dc.language.isoen_US
dc.relation<a href="http://www.ncbi.nlm.nih.gov/entrez/query.fcgi?cmd=Retrieve&db=PubMed&list_uids=9816035&dopt=Abstract">Link to article in PubMed</a>
dc.subjectAdult
dc.subjectAged
dc.subjectAntineoplastic Combined Chemotherapy Protocols
dc.subjecteffects
dc.subjectBreast Neoplasms
dc.subjectCyclophosphamide
dc.subjectDoxorubicin
dc.subjectDrug Administration Schedule
dc.subjectFemale
dc.subjectFluorouracil
dc.subjectHumans
dc.subjectImides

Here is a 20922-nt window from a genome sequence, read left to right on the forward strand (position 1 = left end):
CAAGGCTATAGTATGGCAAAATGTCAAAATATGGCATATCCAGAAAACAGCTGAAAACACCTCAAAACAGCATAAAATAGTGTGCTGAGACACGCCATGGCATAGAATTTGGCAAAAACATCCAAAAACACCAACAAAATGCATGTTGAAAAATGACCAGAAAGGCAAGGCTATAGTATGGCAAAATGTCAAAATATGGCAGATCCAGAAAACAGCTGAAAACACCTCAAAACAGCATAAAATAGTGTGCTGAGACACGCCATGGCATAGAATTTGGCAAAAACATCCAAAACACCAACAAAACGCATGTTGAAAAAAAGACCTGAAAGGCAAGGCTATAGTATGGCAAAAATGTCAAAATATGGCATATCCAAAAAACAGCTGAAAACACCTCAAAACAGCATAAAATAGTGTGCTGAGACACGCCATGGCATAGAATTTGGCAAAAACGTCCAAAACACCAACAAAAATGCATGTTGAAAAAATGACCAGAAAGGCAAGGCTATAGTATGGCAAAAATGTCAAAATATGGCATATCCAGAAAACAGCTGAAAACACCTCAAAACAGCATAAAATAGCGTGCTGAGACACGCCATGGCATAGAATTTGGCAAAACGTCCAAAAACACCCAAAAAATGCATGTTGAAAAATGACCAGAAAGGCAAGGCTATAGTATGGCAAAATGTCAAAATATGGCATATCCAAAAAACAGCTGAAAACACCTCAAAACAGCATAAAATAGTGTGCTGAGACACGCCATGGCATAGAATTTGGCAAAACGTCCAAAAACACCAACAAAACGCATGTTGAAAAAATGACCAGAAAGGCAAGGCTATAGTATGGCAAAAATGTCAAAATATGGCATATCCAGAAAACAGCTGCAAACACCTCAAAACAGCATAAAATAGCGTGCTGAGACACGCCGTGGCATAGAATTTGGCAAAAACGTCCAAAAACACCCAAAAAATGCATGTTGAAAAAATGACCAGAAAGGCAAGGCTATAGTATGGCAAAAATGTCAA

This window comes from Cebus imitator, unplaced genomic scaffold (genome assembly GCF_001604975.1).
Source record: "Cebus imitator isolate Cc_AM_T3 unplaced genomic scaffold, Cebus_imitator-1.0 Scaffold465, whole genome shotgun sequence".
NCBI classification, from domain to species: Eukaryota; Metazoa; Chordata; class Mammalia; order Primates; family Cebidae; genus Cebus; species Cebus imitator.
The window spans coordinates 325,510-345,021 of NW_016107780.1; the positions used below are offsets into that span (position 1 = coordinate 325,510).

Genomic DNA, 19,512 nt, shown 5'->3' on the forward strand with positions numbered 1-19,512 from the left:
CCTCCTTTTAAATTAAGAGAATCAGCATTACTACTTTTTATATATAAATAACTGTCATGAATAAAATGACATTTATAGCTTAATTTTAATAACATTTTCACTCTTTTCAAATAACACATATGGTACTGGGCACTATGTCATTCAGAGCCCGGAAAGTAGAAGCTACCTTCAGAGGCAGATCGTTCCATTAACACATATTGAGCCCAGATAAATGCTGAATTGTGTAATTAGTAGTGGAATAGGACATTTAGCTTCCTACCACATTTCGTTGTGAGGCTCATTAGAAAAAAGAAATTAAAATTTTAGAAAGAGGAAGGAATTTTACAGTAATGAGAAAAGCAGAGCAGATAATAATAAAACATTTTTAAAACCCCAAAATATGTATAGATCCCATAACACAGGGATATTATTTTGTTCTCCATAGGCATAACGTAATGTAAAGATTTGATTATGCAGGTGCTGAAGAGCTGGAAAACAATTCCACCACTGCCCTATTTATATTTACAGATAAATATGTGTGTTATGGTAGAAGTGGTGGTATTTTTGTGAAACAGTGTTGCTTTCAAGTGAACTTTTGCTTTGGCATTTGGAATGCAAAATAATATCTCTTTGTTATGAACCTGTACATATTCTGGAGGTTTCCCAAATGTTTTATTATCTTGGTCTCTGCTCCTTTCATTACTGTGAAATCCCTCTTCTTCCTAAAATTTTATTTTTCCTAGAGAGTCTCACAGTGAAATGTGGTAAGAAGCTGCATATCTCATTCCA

dc.subjectIsoquinolines
dc.subjectMenopause
dc.subjectMiddle Aged
dc.subjectNaphthalimides
dc.subjectNeoplasm Metastasis
dc.subjectReceptors, Estrogen
dc.subjectHematology
dc.subjectOncology
dc.titleAmonafide: An active agent in the treatment of previously untreated advanced breast cancer--a cancer and leukemia group B study (CALGB 8642)
dc.typeArticle
dc.source.journaltitleClinical cancer research : an official journal of the American Association for Cancer Research
dc.source.volume1
dc.source.issue7
dc.identifier.legacyfulltexthttps://escholarship.umassmed.edu/cgi/viewcontent.cgi?article=1165&amp;context=wfc_pp&amp;unstamped=1
dc.identifier.legacycoverpagehttps://escholarship.umassmed.edu/wfc_pp/166
dc.identifier.contextkey330789
refterms.dateFOA2022-08-23T17:31:02Z